If you are going to spend thousands or millions of dollars on persuasive advertising, despite how creative your agency might be, you should have your advertising tested!
Persuasive advertising, unlike informative advertising, sets out to make and justify a distinctive claim for a product, brand, organization etc by using various persuasion techniques. Examples are: Digicel claiming to be “the fastest 4G network”, DeBeers touting the idea that “diamonds are a girl’s best friend” or Sagicor seeking to reposition itself as a full-spectrum financial institution with its “wise financial thinking” campaign. It is also the type of advertising used often in social marketing campaigns such as those designed to encourage individuals to get tested for aids or desist from harmful practices such as smoking or promiscuous sex.
Some companies, especially in the Caribbean, seldom stop to ask why half their advertising dollar might be “wasted” as declared by John Wannamaker and discussed in the article here. Answers to questions such as the following are critical to avoiding wastage and increasing effectiveness:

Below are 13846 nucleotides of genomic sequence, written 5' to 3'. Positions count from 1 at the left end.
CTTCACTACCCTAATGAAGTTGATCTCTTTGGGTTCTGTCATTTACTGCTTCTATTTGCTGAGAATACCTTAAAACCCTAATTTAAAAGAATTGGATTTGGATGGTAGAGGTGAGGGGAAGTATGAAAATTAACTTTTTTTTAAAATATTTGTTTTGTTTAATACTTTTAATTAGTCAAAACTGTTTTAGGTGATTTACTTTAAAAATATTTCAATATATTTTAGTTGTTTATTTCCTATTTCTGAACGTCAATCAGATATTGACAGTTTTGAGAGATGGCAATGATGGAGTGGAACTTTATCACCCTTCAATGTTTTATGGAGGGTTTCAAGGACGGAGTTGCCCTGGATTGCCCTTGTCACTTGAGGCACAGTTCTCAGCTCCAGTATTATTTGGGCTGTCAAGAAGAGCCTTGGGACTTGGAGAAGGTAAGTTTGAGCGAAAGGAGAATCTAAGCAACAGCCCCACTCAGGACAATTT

1. How good is the ad at gaining audience attention?
2. Are the words and images used appropriate? easily understood? ethically acceptable? etc.
3. Are the claims being made in the ad believable?
4. Is the ad reaching the right target market?
5. Is the target audience interpreting the ad as expected?
These and other questions can be addressed by an application of marketing research referred to as “advertising research” of which there are two types: pre-testing and post-testing. The first is done at the planning stage; the stage where the company is trying to decide on elements such as advertising theme, copy and images. Research can help to fine-tune the decisions at this stage and avoid unnecessary problems. Post-testing is carried out after the ad or commercial has been published in the media. Questions such as whether the commercial was seen or heard and by whom, by how many, in what media or what can be remembered from it are addressed at this stage.
When relatively large sums of money are to be spent on advertising the best advice we can give is:“Get Tested!”